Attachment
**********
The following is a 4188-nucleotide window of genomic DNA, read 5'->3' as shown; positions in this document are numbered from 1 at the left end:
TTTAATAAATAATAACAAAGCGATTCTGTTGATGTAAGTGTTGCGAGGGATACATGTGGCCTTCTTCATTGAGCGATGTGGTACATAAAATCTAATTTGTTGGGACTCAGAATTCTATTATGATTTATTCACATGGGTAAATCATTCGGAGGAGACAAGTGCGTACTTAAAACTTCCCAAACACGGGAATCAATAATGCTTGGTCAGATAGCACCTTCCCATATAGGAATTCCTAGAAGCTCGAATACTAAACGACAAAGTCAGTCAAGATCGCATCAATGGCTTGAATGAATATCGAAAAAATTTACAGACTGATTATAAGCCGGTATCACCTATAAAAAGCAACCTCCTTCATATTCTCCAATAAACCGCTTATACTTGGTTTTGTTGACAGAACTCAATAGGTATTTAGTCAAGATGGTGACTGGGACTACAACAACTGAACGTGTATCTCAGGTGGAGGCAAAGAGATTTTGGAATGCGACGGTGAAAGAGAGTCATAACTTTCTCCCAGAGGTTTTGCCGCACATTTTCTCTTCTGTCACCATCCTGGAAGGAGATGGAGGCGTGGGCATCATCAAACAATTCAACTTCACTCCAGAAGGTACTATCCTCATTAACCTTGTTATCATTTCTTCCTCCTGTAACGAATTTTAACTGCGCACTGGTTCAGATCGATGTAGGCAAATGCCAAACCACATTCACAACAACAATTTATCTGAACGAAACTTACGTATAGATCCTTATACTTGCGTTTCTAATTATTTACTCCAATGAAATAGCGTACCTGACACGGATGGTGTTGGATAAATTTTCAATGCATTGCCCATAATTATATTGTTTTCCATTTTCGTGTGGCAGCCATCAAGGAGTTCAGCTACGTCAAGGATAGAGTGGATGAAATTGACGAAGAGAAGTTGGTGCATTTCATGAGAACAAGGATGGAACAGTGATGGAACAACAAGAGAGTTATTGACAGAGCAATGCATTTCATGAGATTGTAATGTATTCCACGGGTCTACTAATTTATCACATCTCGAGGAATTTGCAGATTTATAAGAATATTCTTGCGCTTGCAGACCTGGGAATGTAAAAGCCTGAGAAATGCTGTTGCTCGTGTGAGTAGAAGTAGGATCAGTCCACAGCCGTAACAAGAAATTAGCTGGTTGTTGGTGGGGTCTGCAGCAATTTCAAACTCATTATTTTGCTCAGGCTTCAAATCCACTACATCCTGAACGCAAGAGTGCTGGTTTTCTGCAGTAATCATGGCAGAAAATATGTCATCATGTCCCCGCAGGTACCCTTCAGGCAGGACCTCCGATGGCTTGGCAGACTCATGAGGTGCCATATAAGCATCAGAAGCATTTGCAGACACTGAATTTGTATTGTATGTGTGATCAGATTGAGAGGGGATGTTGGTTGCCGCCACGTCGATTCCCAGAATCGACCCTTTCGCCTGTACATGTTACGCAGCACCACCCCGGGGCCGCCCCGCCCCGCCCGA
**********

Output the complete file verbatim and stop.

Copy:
The following is a 4188-nucleotide window of genomic DNA, read 5'->3' as shown; positions in this document are numbered from 1 at the left end:
TTTAATAAATAATAACAAAGCGATTCTGTTGATGTAAGTGTTGCGAGGGATACATGTGGCCTTCTTCATTGAGCGATGTGGTACATAAAATCTAATTTGTTGGGACTCAGAATTCTATTATGATTTATTCACATGGGTAAATCATTCGGAGGAGACAAGTGCGTACTTAAAACTTCCCAAACACGGGAATCAATAATGCTTGGTCAGATAGCACCTTCCCATATAGGAATTCCTAGAAGCTCGAATACTAAACGACAAAGTCAGTCAAGATCGCATCAATGGCTTGAATGAATATCGAAAAAATTTACAGACTGATTATAAGCCGGTATCACCTATAAAAAGCAACCTCCTTCATATTCTCCAATAAACCGCTTATACTTGGTTTTGTTGACAGAACTCAATAGGTATTTAGTCAAGATGGTGACTGGGACTACAACAACTGAACGTGTATCTCAGGTGGAGGCAAAGAGATTTTGGAATGCGACGGTGAAAGAGAGTCATAACTTTCTCCCAGAGGTTTTGCCGCACATTTTCTCTTCTGTCACCATCCTGGAAGGAGATGGAGGCGTGGGCATCATCAAACAATTCAACTTCACTCCAGAAGGTACTATCCTCATTAACCTTGTTATCATTTCTTCCTCCTGTAACGAATTTTAACTGCGCACTGGTTCAGATCGATGTAGGCAAATGCCAAACCACATTCACAACAACAATTTATCTGAACGAAACTTACGTATAGATCCTTATACTTGCGTTTCTAATTATTTACTCCAATGAAATAGCGTACCTGACACGGATGGTGTTGGATAAATTTTCAATGCATTGCCCATAATTATATTGTTTTCCATTTTCGTGTGGCAGCCATCAAGGAGTTCAGCTACGTCAAGGATAGAGTGGATGAAATTGACGAAGAGAAGTTGGTGCATTTCATGAGAACAAGGATGGAACAGTGATGGAACAACAAGAGAGTTATTGACAGAGCAATGCATTTCATGAGATTGTAATGTATTCCACGGGTCTACTAATTTATCACATCTCGAGGAATTTGCAGATTTATAAGAATATTCTTGCGCTTGCAGACCTGGGAATGTAAAAGCCTGAGAAATGCTGTTGCTCGTGTGAGTAGAAGTAGGATCAGTCCACAGCCGTAACAAGAAATTAGCTGGTTGTTGGTGGGGTCTGCAGCAATTTCAAACTCATTATTTTGCTCAGGCTTCAAATCCACTACATCCTGAACGCAAGAGTGCTGGTTTTCTGCAGTAATCATGGCAGAAAATATGTCATCATGTCCCCGCAGGTACCCTTCAGGCAGGACCTCCGATGGCTTGGCAGACTCATGAGGTGCCATATAAGCATCAGAAGCATTTGCAGACACTGAATTTGTATTGTATGTGTGATCAGATTGAGAGGGGATGTTGGTTGCCGCCACGTCGATTCCCAGAATCGACCCTTTCGCCTGTACATGTTACGCAGCACCACCCCGGGGCCGCCCCGCCCCGCCCGA